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Microsoft Linux?

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(dead link) thinks that Microsoft has bigger plans for its Services for Unix. They suggested that this might have been part of the reason Microsoft paid licensing fees to SCO ( not that they wouldn't have done so for darker reasons also, but this could have been another part of it).

Comments point out some of the reality: SFU is not a Unix or Linux kernel, it's just a bunch of tacked on glue to give you something sorta kinda Unixy. However, I would argue that is enough for some folks. While the Linux crowd has religious fervor, there's a good pile of folks who just like the Unix environment and don't care about the kernel, or even open source. Those people might like a strong SFU a lot.

I have strong political opinions about the value of open source and the dangers of large monopolistic companies like Microsoft, but I'm halfway in that camp of "just give me a decent shell". I use a Mac for my main desktop, and am very happy to do so. And Mac is an excellent choice for less techy folks too: As Christopher Browne said at a news group post

I'm getting _way_ increasingly convinced that MacOS is the
solution to suggest to computer novices.  They'll have _enough_
of the apps they need, run them atop a reasonably stable form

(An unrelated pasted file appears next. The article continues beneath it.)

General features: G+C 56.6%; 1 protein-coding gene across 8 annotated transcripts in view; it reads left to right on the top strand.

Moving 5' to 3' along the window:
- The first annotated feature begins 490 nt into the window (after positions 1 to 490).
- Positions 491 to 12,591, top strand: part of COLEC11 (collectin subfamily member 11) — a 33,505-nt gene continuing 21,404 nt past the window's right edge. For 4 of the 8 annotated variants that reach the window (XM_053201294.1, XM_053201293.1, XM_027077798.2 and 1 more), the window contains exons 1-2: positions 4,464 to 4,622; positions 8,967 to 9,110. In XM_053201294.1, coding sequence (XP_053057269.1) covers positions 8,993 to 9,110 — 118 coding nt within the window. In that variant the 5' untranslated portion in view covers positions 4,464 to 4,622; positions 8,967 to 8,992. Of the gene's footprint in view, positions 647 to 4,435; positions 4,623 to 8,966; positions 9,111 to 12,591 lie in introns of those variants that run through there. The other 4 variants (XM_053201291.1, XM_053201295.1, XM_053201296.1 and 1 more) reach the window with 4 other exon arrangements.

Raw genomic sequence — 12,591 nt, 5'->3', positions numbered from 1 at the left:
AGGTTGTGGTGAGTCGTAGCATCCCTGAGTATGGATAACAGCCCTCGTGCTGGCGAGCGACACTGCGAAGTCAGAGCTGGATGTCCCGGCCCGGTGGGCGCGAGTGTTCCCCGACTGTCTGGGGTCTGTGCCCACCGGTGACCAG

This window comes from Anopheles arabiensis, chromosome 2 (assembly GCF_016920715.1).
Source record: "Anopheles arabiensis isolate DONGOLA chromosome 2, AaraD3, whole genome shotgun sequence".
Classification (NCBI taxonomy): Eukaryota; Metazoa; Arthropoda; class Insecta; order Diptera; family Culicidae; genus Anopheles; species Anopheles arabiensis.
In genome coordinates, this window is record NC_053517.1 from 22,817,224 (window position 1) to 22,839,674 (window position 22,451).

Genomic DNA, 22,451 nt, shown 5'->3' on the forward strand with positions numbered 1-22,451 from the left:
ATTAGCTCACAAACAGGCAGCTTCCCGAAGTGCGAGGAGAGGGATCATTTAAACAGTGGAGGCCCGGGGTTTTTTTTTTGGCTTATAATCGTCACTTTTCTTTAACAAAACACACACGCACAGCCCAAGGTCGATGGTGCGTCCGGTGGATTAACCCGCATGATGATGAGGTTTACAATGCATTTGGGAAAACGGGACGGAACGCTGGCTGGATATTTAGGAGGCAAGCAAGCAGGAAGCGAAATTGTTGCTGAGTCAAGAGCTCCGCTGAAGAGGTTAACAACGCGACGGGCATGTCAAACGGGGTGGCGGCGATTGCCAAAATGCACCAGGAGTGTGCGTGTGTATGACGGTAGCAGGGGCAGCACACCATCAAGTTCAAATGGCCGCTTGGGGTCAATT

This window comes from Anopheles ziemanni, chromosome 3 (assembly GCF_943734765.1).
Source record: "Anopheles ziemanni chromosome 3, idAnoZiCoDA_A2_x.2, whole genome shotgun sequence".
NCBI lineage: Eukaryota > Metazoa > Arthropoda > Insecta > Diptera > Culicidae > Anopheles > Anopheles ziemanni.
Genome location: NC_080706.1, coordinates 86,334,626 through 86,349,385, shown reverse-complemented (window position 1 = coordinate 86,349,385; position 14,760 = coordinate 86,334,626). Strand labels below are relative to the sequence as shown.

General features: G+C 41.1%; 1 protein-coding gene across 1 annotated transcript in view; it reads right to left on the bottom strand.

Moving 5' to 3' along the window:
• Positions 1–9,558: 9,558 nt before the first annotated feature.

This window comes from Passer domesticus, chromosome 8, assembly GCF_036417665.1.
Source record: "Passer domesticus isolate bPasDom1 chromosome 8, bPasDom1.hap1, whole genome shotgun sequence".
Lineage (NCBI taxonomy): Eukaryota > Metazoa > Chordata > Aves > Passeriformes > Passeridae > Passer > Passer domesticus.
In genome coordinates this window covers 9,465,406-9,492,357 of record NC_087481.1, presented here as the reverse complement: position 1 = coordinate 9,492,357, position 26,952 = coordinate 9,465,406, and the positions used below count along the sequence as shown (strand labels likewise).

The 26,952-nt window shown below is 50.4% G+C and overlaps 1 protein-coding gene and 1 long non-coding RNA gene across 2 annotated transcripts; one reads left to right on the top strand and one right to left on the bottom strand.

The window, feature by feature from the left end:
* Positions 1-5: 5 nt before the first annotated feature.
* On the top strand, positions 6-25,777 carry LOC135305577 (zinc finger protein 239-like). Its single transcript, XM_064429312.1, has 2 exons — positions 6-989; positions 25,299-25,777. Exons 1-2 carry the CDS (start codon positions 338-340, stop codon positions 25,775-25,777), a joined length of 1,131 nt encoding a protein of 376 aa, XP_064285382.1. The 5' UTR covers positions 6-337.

of Unix, and be able to avoid the massive Windows(tm) troubles.

Microsoft could avoid some of its problems with a strong Unix component. A real shell could make some maintenance much easier and of course they are hoping that Longhorn rids them of the general security/design problems that have plagued them since day one.

As most of us have to deal with some Microsoft whether we like it or not, adding a strong SFU would make us happier too - or at least we wouldn't groan quite as much when one of their boxes needs attention.

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© Tony Lawrence

Mon Mar 14 09:23:14 2005: 173   anonymous

It's my understanding that a large part of Microsoft's Unix implimentation is actually made up of OpenBSD. At Microsoft's services for unix 3.x series.

strings * |grep -i bsd

here and their and see what you find. It wouldn't be the first time that Microsoft used BSD code in it's OS. Unfortunately I don't have a Windows OS handy to try it out myself.


Tue Mar 15 15:15:27 2005: 179   anonymous

forget SFU, see cygwin www.cygwin.com

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